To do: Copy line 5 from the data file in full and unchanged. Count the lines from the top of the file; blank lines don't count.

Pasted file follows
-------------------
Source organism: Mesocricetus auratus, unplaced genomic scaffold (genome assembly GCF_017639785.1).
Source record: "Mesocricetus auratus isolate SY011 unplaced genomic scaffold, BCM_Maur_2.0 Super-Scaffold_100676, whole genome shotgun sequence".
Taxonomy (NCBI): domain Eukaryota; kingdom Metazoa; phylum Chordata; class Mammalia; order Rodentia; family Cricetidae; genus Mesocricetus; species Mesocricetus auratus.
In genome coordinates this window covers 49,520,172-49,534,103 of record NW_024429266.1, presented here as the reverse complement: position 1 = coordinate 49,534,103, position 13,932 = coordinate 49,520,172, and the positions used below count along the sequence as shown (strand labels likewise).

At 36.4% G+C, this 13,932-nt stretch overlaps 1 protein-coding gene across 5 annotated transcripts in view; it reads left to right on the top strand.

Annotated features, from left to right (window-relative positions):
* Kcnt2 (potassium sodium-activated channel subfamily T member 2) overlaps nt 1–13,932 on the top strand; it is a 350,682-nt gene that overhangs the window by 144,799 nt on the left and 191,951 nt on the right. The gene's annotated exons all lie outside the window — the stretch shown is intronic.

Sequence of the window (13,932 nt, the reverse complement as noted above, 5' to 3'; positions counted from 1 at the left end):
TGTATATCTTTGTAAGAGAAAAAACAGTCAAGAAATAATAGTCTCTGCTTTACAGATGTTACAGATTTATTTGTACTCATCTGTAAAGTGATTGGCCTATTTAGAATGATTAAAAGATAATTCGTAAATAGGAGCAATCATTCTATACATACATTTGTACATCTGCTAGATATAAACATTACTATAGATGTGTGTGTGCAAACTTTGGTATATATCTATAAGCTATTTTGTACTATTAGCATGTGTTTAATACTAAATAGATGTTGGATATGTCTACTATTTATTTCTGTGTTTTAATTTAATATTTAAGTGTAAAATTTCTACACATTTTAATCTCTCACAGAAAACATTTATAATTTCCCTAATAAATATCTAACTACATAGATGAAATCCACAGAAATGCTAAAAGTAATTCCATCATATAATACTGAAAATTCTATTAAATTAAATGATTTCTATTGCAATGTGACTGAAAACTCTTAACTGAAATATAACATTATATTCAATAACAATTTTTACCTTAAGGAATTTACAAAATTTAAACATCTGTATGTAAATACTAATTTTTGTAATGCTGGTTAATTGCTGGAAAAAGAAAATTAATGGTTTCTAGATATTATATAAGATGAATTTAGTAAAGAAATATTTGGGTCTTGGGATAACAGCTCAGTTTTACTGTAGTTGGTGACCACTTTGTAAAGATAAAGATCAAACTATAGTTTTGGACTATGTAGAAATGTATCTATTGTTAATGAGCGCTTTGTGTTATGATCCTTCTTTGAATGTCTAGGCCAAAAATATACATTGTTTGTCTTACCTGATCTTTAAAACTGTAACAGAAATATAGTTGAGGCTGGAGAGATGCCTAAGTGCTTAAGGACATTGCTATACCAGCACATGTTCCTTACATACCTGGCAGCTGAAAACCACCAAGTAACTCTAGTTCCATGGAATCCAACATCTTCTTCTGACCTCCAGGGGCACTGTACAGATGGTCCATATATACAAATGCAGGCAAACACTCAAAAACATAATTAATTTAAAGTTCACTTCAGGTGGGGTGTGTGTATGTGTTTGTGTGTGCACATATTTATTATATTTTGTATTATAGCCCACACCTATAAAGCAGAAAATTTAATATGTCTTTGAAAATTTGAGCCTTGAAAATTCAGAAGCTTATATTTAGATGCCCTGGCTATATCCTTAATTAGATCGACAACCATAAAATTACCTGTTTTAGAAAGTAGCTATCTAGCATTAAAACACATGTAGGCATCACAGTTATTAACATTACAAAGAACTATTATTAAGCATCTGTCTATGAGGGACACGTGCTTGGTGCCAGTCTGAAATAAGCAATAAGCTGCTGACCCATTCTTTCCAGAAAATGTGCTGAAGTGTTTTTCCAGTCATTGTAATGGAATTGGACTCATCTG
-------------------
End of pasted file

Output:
At 36.4% G+C, this 13,932-nt stretch overlaps 1 protein-coding gene across 5 annotated transcripts in view; it reads left to right on the top strand.